Going beyond mainstream discourses of recognition and inclusion for LGBT people that is most often captured in the debate about marriage equality, performance art duo Alok Vaid-Menon and Janani Balasubramanian, known collectively as DarkMatter, reframed the urgent political needs of trans* people. DarkMatter critiqued the priorities of the It Gets Better Project and other mainstream lesbian and gay platforms in their poem “It Gets Bourgie Project”: “There is a difference between being insecure and being incarcerated/ … ItGetsBourgie / When marriage and not murder is the number one queer issue.”
Throughout the performance, DarkMatter redirected the discussion around trans* lives toward the lasting violent impact of colonialism, structural racism, capitalism, and patriarchy. Sierra noted that having speakers like DarkMatter at UC Davis “allows people to have more exposure to other important LGBTQIA related issues and gain knowledge/become inspired to critique and dismantle white heterosexist, cis-sexist, and transmisogynistic social structures that influence our lives.”
Awareness of trans* issues is growing in U.S. mainstream culture: from President Obama’s 2015 State of the Union address which called on Americans to “condemn the persecution of women, or religious minorities, or people who are lesbian, gay, bisexual, or transgender,” (which became the first use of the word transgender in a state of the union speech), to the current media obsession with reality star and former Olympic athlete Caitlyn Jenner’s April 24 interview with Diane Sawyer in which she detailed her experience transitioning to female.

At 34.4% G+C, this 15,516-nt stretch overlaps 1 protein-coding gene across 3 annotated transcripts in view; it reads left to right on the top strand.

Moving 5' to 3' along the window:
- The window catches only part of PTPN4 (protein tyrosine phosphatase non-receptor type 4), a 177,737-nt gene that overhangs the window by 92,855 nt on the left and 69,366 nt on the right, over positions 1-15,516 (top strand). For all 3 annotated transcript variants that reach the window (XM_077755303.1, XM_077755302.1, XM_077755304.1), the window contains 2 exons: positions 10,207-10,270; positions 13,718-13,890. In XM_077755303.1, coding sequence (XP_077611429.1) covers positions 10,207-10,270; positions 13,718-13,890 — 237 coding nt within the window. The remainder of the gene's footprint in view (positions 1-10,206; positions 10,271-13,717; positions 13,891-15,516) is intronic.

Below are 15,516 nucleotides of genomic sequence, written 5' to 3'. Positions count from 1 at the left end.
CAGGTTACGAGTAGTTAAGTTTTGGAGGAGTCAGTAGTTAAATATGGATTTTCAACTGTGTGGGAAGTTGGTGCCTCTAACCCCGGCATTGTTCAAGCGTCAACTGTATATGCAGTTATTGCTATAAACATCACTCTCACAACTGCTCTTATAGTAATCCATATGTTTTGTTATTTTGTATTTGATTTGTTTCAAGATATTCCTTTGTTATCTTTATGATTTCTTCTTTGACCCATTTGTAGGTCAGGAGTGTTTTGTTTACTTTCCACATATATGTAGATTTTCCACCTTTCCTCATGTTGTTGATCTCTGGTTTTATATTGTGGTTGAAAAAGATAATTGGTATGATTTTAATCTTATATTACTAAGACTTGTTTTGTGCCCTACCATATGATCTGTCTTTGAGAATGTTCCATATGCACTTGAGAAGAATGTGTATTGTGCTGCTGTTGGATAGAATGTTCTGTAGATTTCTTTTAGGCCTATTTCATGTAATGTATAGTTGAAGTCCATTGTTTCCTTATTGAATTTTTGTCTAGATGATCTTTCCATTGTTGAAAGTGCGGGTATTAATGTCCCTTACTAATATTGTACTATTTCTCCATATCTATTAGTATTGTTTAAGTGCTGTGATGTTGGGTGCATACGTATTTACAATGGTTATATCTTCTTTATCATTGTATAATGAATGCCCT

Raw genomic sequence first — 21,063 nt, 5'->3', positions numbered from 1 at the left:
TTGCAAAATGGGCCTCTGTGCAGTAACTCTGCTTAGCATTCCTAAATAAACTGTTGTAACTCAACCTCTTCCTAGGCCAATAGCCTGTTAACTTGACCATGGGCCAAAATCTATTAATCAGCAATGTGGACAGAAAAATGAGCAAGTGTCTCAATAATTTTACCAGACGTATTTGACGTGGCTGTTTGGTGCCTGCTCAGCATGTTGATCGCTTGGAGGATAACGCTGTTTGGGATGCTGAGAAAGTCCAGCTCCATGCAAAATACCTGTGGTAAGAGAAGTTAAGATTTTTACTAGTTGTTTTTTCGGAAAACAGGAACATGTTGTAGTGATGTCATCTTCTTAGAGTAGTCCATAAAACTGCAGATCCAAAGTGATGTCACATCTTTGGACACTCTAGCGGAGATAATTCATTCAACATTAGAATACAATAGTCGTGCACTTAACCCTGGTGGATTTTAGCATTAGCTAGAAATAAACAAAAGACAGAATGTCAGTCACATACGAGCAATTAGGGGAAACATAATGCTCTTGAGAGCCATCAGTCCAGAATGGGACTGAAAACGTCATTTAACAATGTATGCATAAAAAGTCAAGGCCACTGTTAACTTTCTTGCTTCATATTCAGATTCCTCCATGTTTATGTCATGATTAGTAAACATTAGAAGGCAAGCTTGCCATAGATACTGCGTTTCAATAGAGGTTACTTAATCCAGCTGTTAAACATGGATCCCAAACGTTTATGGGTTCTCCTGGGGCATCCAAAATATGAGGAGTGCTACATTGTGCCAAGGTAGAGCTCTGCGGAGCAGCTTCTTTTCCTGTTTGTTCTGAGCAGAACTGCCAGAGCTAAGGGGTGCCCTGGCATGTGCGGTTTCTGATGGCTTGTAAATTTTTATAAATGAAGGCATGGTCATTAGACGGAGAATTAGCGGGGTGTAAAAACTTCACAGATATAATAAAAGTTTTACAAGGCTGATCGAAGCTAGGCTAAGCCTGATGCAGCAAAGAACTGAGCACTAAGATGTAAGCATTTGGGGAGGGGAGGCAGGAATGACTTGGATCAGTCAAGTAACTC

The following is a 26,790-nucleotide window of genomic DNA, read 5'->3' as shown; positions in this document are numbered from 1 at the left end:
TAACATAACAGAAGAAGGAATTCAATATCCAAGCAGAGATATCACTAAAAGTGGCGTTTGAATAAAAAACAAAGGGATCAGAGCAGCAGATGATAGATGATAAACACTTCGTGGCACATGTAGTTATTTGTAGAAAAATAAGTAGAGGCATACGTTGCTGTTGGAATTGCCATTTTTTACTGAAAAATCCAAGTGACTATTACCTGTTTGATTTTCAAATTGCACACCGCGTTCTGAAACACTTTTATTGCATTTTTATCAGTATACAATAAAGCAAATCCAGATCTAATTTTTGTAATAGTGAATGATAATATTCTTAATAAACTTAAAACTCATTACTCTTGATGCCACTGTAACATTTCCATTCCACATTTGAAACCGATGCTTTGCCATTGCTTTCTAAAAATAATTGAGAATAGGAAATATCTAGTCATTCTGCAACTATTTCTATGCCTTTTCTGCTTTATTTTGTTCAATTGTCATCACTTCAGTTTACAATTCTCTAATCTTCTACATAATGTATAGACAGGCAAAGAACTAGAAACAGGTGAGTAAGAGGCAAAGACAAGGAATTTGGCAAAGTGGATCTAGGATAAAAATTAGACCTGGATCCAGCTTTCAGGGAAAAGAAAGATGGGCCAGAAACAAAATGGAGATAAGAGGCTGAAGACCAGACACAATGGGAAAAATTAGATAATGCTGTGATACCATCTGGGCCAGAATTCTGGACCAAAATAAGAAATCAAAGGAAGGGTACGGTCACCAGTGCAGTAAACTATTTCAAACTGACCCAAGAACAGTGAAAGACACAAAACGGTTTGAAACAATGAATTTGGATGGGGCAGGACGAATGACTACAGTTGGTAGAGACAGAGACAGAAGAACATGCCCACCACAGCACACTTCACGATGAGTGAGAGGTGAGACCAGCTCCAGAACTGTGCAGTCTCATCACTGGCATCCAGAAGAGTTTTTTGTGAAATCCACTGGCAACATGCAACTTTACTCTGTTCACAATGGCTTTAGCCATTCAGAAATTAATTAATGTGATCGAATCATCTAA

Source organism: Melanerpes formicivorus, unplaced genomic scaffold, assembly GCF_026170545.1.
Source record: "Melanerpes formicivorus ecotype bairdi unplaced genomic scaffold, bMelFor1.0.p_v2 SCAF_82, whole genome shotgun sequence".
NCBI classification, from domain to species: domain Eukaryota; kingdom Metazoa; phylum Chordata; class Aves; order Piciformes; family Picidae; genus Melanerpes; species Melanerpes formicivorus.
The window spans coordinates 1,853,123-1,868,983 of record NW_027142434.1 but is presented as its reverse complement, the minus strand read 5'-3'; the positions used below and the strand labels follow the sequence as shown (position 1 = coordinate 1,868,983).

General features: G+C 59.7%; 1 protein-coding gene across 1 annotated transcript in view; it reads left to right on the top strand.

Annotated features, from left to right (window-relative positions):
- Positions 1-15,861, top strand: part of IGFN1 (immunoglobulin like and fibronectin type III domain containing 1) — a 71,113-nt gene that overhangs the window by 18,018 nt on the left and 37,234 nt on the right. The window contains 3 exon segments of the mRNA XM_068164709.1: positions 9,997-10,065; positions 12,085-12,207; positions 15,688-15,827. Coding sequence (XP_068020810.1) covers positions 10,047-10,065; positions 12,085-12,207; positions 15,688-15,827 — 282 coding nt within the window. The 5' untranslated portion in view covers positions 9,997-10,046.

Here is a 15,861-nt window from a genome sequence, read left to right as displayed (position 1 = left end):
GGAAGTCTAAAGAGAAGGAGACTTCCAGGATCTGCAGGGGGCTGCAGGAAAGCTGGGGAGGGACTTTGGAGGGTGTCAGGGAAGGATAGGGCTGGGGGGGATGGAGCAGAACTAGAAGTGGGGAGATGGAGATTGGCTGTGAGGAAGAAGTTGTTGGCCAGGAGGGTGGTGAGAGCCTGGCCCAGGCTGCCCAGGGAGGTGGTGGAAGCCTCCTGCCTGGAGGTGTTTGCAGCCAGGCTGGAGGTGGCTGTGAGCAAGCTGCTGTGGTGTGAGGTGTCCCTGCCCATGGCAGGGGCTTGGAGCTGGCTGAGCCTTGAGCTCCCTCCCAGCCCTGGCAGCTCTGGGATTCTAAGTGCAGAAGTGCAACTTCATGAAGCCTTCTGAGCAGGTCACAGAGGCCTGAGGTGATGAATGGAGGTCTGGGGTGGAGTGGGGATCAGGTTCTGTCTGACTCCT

However, visits by DarkMatter and Laverne Cox to UC Davis remind us to consider a multiplicity of forms of trans* experiences and refuse to pursue a narrow vision of rights and recognition for transgendered people.
elizabeth cotè, Director of the LGBTQIA Resource Center, looks to UC Davis students as an example of powerful, multi-faceted trans* activism: “Trans* student-scholars have been involved in activism that has led to a more inclusive name policy on our campus, increased numbers of all-gender restrooms, and educational programming about trans* identities and experiences.”
The LGBTQIA Resource Center is providing services to trans* students, cotè explained, “through advocacy for more inclusive campus policies; campus-wide educational efforts and ally trainings; personal one-on-one advising and support navigating legal and health care systems; culturally competent mental health consultation services through our Community Advising Network Counselor, Jezzie; and educational events such a trans*-focused poetry, film, and art.”
– Stephanie Maroney, DHI Graduate Student Researcher and doctoral candidate in Cultural Studies
(1) This article uses the word transgender as a descriptor for people who identify with a different gender identity than the one they were sex-assigned at birth. Cisgender people are those whose gender identity is the same as sex-assigned at birth. Trans* is used to signal the multiplicity of gendered expressions of identity to include folks who fall within the “umbrella” of trans* but do not use the specific term transgender to describe themselves.